Prospectively Predicting Adult Depressive Symptoms from Adolescent Peer Dysfunction: a Sibling Comparison Study

Carter J. Funkhouser*, Sameer A. Ashaie, Marc J. Gameroff, Ardesheer Talati, Jonathan Posner, Myrna M. Weissman, Stewart A. Shankman

*Corresponding author for this work

Research output: Contribution to journalArticlepeer-review

Abstract

Previous studies have shown that peer dysfunction in adolescence predicts depression in adulthood, even when controlling for certain individual- and/or family-level characteristics. However, these studies have not controlled for numerous potential familial confounders, precluding causal inferences. The present study therefore used a sibling comparison design (i.e., comparing siblings within families) to test whether peer dysfunction (e.g., lack of friendships, victimization) in adolescence continues to predict depression in adulthood after accounting for unmeasured familial confounds and individual characteristics in adolescence. Participants’ (N = 85) dysfunction with peers was assessed in adolescence (Mage = 13.21, SD = 3.47) by self- and parent-report, and adult depressive symptoms were assessed up to five times, up to 38 years later. Multilevel modeling was used to examine the effect of adolescent peer dysfunction on adult depressive symptoms after adjusting for familial confounds and/or individual characteristics in adolescence (e.g., baseline depressive symptoms, dysfunctional relations with siblings/parents). Both self-reported (b = 1.28, p < 0.001) and parent-reported (b = 0.56, p = 0.032) adolescent peer dysfunction were associated with greater depressive symptom severity in adulthood in unadjusted models. Self-reported (but not parent-reported) adolescent peer dysfunction continued to predict adult depressive symptoms after controlling for familial confounding and measured covariates such as adolescent depressive symptoms and relations with siblings and parents (b = 1.06, p = 0.035). Although confidence intervals were wide and the potentially confounding effects of numerous individual-level factors were not ruled out, these findings provide preliminary evidence that perceived peer dysfunction in adolescence may be an unconfounded risk factor for depressive symptoms in adulthood.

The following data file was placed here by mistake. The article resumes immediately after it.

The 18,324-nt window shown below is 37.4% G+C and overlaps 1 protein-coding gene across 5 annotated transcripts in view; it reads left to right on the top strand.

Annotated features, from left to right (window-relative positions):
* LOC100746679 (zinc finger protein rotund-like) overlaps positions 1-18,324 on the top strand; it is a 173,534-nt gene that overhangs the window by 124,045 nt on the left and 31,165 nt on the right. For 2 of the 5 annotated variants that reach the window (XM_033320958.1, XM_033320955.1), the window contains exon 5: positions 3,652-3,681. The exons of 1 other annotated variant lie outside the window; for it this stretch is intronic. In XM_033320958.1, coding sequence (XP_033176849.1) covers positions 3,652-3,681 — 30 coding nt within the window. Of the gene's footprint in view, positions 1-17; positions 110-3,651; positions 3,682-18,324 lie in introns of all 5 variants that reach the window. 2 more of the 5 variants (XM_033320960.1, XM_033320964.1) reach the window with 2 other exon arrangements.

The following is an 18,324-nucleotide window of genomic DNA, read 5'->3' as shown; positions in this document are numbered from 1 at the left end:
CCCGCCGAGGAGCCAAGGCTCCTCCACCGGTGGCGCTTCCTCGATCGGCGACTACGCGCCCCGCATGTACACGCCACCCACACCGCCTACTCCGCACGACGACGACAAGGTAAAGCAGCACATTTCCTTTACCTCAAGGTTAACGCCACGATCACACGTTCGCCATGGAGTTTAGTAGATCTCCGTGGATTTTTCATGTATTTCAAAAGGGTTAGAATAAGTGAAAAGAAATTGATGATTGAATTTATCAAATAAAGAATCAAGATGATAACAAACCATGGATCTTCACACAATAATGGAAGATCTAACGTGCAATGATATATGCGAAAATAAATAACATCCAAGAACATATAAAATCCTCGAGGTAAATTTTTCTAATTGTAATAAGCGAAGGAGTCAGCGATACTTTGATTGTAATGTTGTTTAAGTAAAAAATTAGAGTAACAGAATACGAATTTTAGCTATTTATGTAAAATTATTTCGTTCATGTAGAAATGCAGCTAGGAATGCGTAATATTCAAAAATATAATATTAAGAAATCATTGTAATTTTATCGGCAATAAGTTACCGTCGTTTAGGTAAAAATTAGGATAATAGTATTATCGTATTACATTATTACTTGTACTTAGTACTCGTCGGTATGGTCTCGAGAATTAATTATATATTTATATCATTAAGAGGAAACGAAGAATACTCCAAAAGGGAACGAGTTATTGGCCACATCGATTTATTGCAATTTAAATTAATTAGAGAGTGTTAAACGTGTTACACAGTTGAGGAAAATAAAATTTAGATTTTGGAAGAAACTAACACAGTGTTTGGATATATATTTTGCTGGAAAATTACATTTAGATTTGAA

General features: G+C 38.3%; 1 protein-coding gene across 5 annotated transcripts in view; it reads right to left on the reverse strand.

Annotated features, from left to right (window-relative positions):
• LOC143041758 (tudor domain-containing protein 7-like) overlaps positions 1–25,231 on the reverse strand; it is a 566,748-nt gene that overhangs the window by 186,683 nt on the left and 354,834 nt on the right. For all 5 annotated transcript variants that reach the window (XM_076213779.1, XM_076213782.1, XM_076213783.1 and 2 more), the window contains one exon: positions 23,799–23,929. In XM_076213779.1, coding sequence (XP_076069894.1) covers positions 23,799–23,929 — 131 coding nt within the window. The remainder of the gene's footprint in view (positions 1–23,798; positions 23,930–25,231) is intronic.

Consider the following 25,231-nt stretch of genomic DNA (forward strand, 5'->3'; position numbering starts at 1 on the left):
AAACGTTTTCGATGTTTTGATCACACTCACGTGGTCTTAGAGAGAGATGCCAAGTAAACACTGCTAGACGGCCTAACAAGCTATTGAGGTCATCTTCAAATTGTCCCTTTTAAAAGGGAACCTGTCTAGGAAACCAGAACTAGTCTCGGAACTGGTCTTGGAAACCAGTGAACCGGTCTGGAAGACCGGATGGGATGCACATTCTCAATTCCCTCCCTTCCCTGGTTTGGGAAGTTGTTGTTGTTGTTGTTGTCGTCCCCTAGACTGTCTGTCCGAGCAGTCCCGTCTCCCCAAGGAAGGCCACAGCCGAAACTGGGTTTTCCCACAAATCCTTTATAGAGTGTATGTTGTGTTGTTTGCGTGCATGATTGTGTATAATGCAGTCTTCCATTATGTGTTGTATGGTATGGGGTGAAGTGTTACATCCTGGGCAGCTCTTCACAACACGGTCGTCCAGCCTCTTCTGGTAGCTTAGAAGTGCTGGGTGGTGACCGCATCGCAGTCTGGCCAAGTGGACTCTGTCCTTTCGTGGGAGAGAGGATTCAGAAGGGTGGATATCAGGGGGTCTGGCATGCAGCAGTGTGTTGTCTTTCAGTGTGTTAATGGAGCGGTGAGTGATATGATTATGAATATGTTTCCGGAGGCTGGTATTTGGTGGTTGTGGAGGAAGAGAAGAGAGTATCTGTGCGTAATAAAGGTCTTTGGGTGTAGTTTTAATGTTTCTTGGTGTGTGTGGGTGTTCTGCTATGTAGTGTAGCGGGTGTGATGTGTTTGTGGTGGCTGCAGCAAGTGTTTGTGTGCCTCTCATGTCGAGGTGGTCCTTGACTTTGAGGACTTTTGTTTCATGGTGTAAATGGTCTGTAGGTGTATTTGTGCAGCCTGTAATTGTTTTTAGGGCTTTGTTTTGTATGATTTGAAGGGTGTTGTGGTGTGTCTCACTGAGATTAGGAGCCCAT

Original languageEnglish (US)
JournalResearch on Child and Adolescent Psychopathology
DOIs
StateAccepted/In press - 2022

Keywords

  • Depression
  • Peer relationships
  • Relationships
  • Risk factors
  • Social factors

ASJC Scopus subject areas

  • Psychiatry and Mental health
  • Developmental and Educational Psychology

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